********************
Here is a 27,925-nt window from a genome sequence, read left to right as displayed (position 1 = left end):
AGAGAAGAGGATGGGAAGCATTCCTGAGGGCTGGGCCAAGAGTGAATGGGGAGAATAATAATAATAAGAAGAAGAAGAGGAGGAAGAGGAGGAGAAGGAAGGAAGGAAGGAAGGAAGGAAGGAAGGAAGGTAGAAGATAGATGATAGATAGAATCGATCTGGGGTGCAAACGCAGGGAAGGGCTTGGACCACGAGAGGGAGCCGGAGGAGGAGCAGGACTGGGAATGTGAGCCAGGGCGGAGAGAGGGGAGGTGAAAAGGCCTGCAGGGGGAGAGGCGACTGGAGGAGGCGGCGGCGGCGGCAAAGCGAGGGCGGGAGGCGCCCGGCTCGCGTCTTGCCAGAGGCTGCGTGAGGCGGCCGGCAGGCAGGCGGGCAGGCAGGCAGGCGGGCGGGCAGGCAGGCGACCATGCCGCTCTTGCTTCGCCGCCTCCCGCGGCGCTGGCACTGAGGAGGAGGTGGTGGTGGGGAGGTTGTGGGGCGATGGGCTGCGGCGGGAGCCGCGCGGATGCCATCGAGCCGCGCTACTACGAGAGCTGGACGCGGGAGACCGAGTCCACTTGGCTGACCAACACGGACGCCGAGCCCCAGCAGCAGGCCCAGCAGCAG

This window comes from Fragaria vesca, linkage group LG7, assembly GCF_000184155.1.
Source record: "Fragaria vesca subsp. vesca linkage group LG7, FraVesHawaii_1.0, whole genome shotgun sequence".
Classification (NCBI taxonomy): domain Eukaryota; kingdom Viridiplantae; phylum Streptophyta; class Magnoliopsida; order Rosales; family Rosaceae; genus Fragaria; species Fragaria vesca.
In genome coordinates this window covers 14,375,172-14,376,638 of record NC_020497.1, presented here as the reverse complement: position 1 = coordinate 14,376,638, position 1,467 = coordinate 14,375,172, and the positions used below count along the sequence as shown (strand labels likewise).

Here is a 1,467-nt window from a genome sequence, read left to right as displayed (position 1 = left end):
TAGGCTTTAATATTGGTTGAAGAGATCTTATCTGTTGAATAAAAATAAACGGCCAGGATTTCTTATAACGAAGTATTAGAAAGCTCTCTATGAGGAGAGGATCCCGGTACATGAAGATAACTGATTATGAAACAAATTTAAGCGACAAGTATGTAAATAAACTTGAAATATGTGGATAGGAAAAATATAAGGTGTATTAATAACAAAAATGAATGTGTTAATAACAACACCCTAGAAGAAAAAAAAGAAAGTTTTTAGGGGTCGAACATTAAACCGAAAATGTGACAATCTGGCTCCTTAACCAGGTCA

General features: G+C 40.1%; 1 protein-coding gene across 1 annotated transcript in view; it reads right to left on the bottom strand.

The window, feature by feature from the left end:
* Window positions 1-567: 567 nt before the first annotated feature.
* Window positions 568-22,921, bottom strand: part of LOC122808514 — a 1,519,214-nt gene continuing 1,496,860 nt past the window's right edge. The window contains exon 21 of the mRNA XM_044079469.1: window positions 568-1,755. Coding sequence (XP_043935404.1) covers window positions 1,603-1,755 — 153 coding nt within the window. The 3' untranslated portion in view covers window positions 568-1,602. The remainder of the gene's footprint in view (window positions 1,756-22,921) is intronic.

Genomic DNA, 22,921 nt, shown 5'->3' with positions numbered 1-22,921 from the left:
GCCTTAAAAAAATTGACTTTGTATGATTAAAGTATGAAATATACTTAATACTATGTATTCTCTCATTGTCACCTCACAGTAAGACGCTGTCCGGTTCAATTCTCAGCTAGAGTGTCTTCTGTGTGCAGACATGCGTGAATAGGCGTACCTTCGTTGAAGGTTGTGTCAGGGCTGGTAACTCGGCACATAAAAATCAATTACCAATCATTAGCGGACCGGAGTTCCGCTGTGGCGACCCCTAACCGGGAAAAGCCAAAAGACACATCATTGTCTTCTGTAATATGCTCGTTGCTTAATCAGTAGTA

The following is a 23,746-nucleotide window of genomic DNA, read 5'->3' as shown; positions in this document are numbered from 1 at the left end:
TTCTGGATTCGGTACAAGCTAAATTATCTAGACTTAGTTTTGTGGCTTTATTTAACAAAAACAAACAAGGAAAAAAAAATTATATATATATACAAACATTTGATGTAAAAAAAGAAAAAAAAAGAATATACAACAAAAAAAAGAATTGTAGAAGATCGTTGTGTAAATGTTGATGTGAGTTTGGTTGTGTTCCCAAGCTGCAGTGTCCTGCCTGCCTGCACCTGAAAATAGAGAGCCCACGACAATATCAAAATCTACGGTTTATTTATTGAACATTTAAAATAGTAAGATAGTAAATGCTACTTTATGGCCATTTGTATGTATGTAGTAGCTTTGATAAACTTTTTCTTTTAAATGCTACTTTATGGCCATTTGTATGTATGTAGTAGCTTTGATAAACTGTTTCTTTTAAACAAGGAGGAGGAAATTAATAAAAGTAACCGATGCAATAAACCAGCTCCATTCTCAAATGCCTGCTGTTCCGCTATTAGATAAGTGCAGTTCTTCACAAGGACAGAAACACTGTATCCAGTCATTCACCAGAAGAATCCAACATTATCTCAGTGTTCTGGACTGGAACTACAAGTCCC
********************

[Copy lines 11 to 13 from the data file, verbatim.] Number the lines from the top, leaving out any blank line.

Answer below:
* Window positions 1-567: 567 nt before the first annotated feature.
* Window positions 568-22,921, bottom strand: part of LOC122808514 — a 1,519,214-nt gene continuing 1,496,860 nt past the window's right edge. The window contains exon 21 of the mRNA XM_044079469.1: window positions 568-1,755. Coding sequence (XP_043935404.1) covers window positions 1,603-1,755 — 153 coding nt within the window. The 3' untranslated portion in view covers window positions 568-1,602. The remainder of the gene's footprint in view (window positions 1,756-22,921) is intronic.

Genomic DNA, 22,921 nt, shown 5'->3' with positions numbered 1-22,921 from the left: